CREDIT: This story was first seen in The Telegraph
A group of leading girls’ schools is sending pupils on a negotiating skills course so they can learn how to ask for a pay rise, The Telegraph reports.
The Girls’ Day School Trust (GDST) will enrol sixth form students on an “Asking Difficult Questions” course this autumn, aimed at helping them get ahead in the workplace.
Cheryl Giovannoni, who heads up the group of 24 independent girls’ schools, said that women are often timid about their achievements and lack the confidence to put themselves forward for pay rises and promotions.
“All too often when it comes to the world of work, women can develop what’s sometimes known as ‘tiara syndrome’,” she told The Telegraph.
“They wait for recognition, whereas men tend to be better at putting themselves forward to get what they feel they deserve.
“We want to help to build girls’ confidence and understand that ‘it’s OK to ask’. We need to rid ourselves of this idea that women talking about themselves of being a bad thing.”
Ms Giovannoni had a successful career in advertising – which included positions as president, managing director and CEO at various companies – before heading up the GDST.
She said that company bosses have a responsibility to recognise women’s achievements in the workplace, but teachers must also play a role.
“We hope by giving girls the skills and confidence to ask those difficult questions, they will create more positive outcomes for themselves and also help pave the way for future generations,” Ms Giovannoni said.
She said that girls must be taught from a young age about how to be confident and get their point of view heard.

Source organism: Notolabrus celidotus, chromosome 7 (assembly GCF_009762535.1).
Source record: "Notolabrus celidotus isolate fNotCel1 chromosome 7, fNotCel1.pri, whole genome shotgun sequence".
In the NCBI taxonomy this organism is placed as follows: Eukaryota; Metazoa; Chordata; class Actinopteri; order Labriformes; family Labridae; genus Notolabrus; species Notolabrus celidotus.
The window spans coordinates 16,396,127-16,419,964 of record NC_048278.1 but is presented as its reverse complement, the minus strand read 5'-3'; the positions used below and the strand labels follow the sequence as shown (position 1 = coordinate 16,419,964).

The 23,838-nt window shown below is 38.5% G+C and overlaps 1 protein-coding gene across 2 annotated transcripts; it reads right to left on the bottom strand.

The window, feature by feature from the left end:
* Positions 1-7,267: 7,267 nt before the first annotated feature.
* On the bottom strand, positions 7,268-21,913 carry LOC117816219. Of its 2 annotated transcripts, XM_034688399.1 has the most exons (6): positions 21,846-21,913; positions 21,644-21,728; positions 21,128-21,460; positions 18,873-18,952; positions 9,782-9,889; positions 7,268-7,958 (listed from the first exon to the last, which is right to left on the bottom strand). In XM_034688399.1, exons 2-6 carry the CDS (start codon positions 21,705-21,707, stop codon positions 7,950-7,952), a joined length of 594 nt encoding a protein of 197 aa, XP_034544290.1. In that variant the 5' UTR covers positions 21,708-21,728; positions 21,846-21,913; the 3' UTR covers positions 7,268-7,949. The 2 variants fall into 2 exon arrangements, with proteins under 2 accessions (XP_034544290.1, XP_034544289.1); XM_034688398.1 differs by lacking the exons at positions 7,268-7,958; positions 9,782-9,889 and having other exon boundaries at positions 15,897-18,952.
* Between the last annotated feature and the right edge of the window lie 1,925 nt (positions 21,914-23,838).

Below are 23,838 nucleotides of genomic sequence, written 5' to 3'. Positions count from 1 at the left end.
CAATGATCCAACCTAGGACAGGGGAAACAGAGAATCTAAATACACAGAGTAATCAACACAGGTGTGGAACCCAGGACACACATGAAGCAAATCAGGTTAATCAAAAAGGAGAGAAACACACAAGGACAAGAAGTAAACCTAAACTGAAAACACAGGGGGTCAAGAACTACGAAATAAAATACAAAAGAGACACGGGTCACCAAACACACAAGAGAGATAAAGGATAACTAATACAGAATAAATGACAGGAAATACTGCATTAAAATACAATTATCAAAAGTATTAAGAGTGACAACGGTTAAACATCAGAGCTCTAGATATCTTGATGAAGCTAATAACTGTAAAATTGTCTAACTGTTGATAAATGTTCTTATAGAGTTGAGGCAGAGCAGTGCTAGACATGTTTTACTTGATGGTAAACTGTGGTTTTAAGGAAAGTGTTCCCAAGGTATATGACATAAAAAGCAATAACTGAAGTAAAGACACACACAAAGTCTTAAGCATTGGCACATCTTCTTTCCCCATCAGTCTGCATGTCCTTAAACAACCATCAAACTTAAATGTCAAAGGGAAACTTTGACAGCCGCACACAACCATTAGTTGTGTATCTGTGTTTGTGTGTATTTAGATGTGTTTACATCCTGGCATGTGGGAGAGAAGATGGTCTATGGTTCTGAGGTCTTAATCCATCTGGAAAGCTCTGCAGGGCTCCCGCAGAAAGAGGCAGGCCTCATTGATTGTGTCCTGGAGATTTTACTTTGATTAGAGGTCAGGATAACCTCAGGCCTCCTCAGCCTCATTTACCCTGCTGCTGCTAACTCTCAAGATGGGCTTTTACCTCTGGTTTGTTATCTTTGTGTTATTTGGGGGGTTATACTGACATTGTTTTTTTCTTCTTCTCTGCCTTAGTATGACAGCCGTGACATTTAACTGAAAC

“Negotiating skills are skills for life,” she said. “To different degrees and in different situations, you may use them every day.
“Whether it’s asking for that pay rise or discussing your development priorities so you are working on projects that inspire and interest you, to negotiating the terms of your mortgage or working out priorities with your partner or flatmates.”
The negotiation courses will initially be for sixth form students, but there are plans to make them available to girls of all ages as part of PSHE lessons.
Among the GDST schools are South Hampstead High School in north London, which counts the actress Helena Bonham Carter among its alumnae, and Oxford High School where the pottery tycoon Emma Bridgewater and the actress Dame Maggie Smith studied.
The head of Francis Holland School, a girls’ school in Sloane Square, west London, has said that sensitive girls should be taught “banter” at school to toughen them up for the world of work. Lucy Elphinstone who added that young women need to learn how to laugh at themselves and overcome “the curse of the good girl”.
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